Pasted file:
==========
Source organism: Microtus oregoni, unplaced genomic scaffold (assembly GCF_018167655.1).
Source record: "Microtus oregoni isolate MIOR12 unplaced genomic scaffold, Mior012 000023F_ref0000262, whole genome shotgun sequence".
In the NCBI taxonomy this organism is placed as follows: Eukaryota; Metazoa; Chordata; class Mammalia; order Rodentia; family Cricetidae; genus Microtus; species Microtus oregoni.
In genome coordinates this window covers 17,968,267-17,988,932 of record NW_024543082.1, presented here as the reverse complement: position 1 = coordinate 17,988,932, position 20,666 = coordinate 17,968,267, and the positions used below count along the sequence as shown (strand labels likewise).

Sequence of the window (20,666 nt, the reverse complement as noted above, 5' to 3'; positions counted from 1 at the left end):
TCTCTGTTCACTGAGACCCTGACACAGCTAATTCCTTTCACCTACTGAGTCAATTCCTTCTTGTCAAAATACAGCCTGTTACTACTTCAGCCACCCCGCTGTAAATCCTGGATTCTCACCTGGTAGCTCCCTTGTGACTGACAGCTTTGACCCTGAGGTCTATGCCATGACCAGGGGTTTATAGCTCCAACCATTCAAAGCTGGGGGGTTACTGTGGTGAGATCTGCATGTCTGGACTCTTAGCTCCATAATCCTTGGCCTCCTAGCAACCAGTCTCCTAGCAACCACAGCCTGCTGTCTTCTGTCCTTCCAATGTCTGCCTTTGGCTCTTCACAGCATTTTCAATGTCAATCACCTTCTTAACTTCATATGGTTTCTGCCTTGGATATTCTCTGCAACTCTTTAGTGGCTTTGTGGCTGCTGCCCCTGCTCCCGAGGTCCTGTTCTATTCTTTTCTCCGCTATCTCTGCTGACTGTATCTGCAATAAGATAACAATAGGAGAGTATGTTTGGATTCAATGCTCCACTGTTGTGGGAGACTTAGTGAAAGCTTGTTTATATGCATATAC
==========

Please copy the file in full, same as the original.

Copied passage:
Source organism: Microtus oregoni, unplaced genomic scaffold (assembly GCF_018167655.1).
Source record: "Microtus oregoni isolate MIOR12 unplaced genomic scaffold, Mior012 000023F_ref0000262, whole genome shotgun sequence".
In the NCBI taxonomy this organism is placed as follows: Eukaryota; Metazoa; Chordata; class Mammalia; order Rodentia; family Cricetidae; genus Microtus; species Microtus oregoni.
In genome coordinates this window covers 17,968,267-17,988,932 of record NW_024543082.1, presented here as the reverse complement: position 1 = coordinate 17,988,932, position 20,666 = coordinate 17,968,267, and the positions used below count along the sequence as shown (strand labels likewise).

Sequence of the window (20,666 nt, the reverse complement as noted above, 5' to 3'; positions counted from 1 at the left end):
TCTCTGTTCACTGAGACCCTGACACAGCTAATTCCTTTCACCTACTGAGTCAATTCCTTCTTGTCAAAATACAGCCTGTTACTACTTCAGCCACCCCGCTGTAAATCCTGGATTCTCACCTGGTAGCTCCCTTGTGACTGACAGCTTTGACCCTGAGGTCTATGCCATGACCAGGGGTTTATAGCTCCAACCATTCAAAGCTGGGGGGTTACTGTGGTGAGATCTGCATGTCTGGACTCTTAGCTCCATAATCCTTGGCCTCCTAGCAACCAGTCTCCTAGCAACCACAGCCTGCTGTCTTCTGTCCTTCCAATGTCTGCCTTTGGCTCTTCACAGCATTTTCAATGTCAATCACCTTCTTAACTTCATATGGTTTCTGCCTTGGATATTCTCTGCAACTCTTTAGTGGCTTTGTGGCTGCTGCCCCTGCTCCCGAGGTCCTGTTCTATTCTTTTCTCCGCTATCTCTGCTGACTGTATCTGCAATAAGATAACAATAGGAGAGTATGTTTGGATTCAATGCTCCACTGTTGTGGGAGACTTAGTGAAAGCTTGTTTATATGCATATAC